Captain America drawing

Published by Joanna Vu on

Started this Captain America drawing the other day. I wanted so much for this to be my best work (or one my best works) but sometimes things don’t go as planned. I had mixed thoughts about posting this piece on the internet, but in the end I decided to share it. After all it is part of my journey! And if you are following me, you must have realized by now that I am honest as hell when it comes to my art, I never sugarcoat anything. So here is the piece I am not proud about! Let’s break down what went wrong with this Captain America drawing!

Chris Evans/Captain America

1. Tools

Part of my “failure” was the super crazy selection of colored pencils. I pretty much used all shades of brown I own. (Funny thing, I always advise others to use as few colors as possible for the sake of consistency. Next time I will make sure to follow my own advice)

Captain America – tools

So many different hues, if not used correctly, can lead to color inconsistencies, potential plasticity, a quality close to that of the “uncanny valley” and lots of other minor problems. Anyways, here’s a complete list of the materials I used:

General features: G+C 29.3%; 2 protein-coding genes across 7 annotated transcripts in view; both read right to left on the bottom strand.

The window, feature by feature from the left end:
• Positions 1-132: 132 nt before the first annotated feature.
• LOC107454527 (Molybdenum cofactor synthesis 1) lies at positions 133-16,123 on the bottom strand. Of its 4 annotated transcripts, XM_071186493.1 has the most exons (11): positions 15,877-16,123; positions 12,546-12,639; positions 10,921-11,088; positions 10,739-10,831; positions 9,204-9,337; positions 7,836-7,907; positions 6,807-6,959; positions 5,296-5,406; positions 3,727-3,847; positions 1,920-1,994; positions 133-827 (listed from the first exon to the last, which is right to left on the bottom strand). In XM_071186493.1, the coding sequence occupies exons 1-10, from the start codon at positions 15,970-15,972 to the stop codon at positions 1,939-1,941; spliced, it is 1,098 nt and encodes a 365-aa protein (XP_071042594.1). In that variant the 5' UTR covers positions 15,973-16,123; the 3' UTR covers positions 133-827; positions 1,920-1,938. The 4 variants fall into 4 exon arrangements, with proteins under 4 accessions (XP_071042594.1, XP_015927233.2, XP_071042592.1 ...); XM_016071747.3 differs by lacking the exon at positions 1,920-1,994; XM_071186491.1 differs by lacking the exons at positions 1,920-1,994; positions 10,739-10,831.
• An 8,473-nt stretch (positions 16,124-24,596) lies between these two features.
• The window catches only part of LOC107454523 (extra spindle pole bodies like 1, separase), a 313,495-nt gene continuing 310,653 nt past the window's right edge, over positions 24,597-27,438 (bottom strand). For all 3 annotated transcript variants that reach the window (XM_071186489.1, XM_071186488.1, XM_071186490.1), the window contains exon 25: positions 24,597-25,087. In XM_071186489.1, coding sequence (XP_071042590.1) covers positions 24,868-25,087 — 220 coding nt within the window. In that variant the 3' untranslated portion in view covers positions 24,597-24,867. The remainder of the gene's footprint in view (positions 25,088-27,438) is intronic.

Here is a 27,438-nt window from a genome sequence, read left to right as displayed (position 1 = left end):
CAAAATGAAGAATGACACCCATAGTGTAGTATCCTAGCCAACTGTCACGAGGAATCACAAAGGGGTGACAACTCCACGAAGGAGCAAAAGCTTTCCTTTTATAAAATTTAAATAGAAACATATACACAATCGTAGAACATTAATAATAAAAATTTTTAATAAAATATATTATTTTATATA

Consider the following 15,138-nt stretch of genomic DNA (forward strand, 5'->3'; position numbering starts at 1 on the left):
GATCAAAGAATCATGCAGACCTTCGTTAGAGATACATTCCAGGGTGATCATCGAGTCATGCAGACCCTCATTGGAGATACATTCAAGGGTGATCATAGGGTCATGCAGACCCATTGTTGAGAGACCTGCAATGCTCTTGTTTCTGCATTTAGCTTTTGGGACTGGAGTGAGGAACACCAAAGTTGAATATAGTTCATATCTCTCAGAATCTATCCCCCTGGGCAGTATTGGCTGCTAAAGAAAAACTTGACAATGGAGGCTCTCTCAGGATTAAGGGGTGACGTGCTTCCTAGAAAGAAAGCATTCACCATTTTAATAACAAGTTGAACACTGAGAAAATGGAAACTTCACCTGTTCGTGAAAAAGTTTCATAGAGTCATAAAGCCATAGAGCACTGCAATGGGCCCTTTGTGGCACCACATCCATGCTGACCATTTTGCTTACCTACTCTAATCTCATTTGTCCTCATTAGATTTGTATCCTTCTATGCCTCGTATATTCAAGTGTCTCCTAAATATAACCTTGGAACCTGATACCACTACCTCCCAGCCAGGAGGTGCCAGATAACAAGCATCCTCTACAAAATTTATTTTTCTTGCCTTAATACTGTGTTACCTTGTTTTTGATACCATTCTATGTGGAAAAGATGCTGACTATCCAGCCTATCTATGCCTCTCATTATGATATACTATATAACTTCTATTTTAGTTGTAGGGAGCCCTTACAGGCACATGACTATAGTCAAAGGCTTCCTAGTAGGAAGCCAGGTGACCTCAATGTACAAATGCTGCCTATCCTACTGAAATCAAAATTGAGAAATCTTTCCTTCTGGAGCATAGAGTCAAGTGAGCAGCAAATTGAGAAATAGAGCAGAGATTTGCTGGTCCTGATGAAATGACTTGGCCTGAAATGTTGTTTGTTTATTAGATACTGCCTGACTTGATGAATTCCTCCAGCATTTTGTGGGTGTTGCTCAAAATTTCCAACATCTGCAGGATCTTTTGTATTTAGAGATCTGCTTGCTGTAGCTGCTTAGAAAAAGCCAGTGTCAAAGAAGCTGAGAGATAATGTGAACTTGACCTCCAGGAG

• Fabriano multipaper 350gsm
  • Colored Pencils: raw amber, van dyke brown, nougat, burnt sienna, walnut brown, bistre, cinnamon, black, sanguine, chromium green opaque, bluish turquoise, burnt carmine. All Faber-Castell polychromos or Albrecht Durer (Whatever is readily available at the local bookstore!)
  • tombow mono zero pencil eraser
  • putty eraser
  • random sharpener (not shown in the picture)

2. Poor choice of reference image

Remind me not to draw another face looking strictly straightforward. Like they say “there’s nothing more difficult than drawing the … other eye”. Total symmetry is never a good thing, especially when drawing. Just a mm off center and the face becomes someone else’s.

3. Too much attention to technical stuff

As mentioned before, I wanted to create something special and I got so lost to the technical details, I lost the point of the drawing. Instead of capturing the subject’s soul, I tried to make the skin as flawless and as smooth as possible, make the colors as close as possible to these of the reference image (thus the huge selection of browns described in 1.) and generally I treated the artwork as a strict study and not as an actual artwork.

Lesson learned. I plan to draw this exact portrait again in the future, following my own advice this time! We’ll see how it turns out!


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